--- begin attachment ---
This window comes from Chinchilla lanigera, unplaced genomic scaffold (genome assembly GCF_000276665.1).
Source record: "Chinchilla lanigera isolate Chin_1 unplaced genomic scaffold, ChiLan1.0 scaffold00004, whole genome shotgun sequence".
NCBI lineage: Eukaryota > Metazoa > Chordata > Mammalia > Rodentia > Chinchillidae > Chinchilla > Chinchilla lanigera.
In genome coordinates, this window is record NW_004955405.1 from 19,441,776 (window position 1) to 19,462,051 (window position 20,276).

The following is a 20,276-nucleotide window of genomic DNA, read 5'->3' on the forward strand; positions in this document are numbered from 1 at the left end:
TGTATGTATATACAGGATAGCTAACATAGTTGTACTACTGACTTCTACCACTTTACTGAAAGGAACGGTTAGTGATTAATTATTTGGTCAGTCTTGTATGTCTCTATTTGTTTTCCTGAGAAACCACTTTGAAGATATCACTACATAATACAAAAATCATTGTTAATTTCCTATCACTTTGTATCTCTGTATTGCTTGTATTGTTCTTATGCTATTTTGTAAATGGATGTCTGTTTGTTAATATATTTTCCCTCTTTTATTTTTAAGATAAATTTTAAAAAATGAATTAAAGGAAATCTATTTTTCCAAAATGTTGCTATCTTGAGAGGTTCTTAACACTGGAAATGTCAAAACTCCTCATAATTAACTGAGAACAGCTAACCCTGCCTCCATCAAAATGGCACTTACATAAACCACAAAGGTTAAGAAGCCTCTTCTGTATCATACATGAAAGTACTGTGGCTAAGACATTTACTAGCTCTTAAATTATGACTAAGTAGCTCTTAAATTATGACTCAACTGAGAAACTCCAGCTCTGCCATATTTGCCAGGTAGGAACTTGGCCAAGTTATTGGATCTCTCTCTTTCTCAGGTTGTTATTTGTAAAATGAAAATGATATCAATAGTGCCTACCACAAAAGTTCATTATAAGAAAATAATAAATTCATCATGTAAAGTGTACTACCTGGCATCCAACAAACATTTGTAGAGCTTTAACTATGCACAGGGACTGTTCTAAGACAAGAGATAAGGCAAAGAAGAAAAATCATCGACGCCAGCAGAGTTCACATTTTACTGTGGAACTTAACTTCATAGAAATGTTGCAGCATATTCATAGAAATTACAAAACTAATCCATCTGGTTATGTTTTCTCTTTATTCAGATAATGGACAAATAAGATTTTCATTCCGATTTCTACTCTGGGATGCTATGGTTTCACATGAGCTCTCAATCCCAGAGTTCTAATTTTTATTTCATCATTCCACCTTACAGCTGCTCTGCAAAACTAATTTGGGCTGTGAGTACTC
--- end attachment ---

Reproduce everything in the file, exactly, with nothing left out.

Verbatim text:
This window comes from Chinchilla lanigera, unplaced genomic scaffold (genome assembly GCF_000276665.1).
Source record: "Chinchilla lanigera isolate Chin_1 unplaced genomic scaffold, ChiLan1.0 scaffold00004, whole genome shotgun sequence".
NCBI lineage: Eukaryota > Metazoa > Chordata > Mammalia > Rodentia > Chinchillidae > Chinchilla > Chinchilla lanigera.
In genome coordinates, this window is record NW_004955405.1 from 19,441,776 (window position 1) to 19,462,051 (window position 20,276).

The following is a 20,276-nucleotide window of genomic DNA, read 5'->3' on the forward strand; positions in this document are numbered from 1 at the left end:
TGTATGTATATACAGGATAGCTAACATAGTTGTACTACTGACTTCTACCACTTTACTGAAAGGAACGGTTAGTGATTAATTATTTGGTCAGTCTTGTATGTCTCTATTTGTTTTCCTGAGAAACCACTTTGAAGATATCACTACATAATACAAAAATCATTGTTAATTTCCTATCACTTTGTATCTCTGTATTGCTTGTATTGTTCTTATGCTATTTTGTAAATGGATGTCTGTTTGTTAATATATTTTCCCTCTTTTATTTTTAAGATAAATTTTAAAAAATGAATTAAAGGAAATCTATTTTTCCAAAATGTTGCTATCTTGAGAGGTTCTTAACACTGGAAATGTCAAAACTCCTCATAATTAACTGAGAACAGCTAACCCTGCCTCCATCAAAATGGCACTTACATAAACCACAAAGGTTAAGAAGCCTCTTCTGTATCATACATGAAAGTACTGTGGCTAAGACATTTACTAGCTCTTAAATTATGACTAAGTAGCTCTTAAATTATGACTCAACTGAGAAACTCCAGCTCTGCCATATTTGCCAGGTAGGAACTTGGCCAAGTTATTGGATCTCTCTCTTTCTCAGGTTGTTATTTGTAAAATGAAAATGATATCAATAGTGCCTACCACAAAAGTTCATTATAAGAAAATAATAAATTCATCATGTAAAGTGTACTACCTGGCATCCAACAAACATTTGTAGAGCTTTAACTATGCACAGGGACTGTTCTAAGACAAGAGATAAGGCAAAGAAGAAAAATCATCGACGCCAGCAGAGTTCACATTTTACTGTGGAACTTAACTTCATAGAAATGTTGCAGCATATTCATAGAAATTACAAAACTAATCCATCTGGTTATGTTTTCTCTTTATTCAGATAATGGACAAATAAGATTTTCATTCCGATTTCTACTCTGGGATGCTATGGTTTCACATGAGCTCTCAATCCCAGAGTTCTAATTTTTATTTCATCATTCCACCTTACAGCTGCTCTGCAAAACTAATTTGGGCTGTGAGTACTC